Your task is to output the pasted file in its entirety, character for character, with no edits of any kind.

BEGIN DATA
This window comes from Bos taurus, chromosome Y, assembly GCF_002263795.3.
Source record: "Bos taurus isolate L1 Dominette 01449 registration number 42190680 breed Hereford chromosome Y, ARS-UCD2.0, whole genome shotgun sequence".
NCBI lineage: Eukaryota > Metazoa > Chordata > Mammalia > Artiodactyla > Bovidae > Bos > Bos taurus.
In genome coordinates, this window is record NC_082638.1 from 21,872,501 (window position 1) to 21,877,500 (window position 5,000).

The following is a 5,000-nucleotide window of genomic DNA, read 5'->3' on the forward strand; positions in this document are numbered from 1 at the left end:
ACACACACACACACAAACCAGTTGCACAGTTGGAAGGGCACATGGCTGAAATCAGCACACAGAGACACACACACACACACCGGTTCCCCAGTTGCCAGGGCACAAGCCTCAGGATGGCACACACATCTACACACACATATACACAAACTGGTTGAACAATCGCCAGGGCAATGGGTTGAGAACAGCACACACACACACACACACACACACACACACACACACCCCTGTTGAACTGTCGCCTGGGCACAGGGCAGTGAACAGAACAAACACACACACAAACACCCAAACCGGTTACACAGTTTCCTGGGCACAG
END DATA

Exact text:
This window comes from Bos taurus, chromosome Y, assembly GCF_002263795.3.
Source record: "Bos taurus isolate L1 Dominette 01449 registration number 42190680 breed Hereford chromosome Y, ARS-UCD2.0, whole genome shotgun sequence".
NCBI lineage: Eukaryota > Metazoa > Chordata > Mammalia > Artiodactyla > Bovidae > Bos > Bos taurus.
In genome coordinates, this window is record NC_082638.1 from 21,872,501 (window position 1) to 21,877,500 (window position 5,000).

The following is a 5,000-nucleotide window of genomic DNA, read 5'->3' on the forward strand; positions in this document are numbered from 1 at the left end:
ACACACACACACACAAACCAGTTGCACAGTTGGAAGGGCACATGGCTGAAATCAGCACACAGAGACACACACACACACACCGGTTCCCCAGTTGCCAGGGCACAAGCCTCAGGATGGCACACACATCTACACACACATATACACAAACTGGTTGAACAATCGCCAGGGCAATGGGTTGAGAACAGCACACACACACACACACACACACACACACACACACACCCCTGTTGAACTGTCGCCTGGGCACAGGGCAGTGAACAGAACAAACACACACACAAACACCCAAACCGGTTACACAGTTTCCTGGGCACAG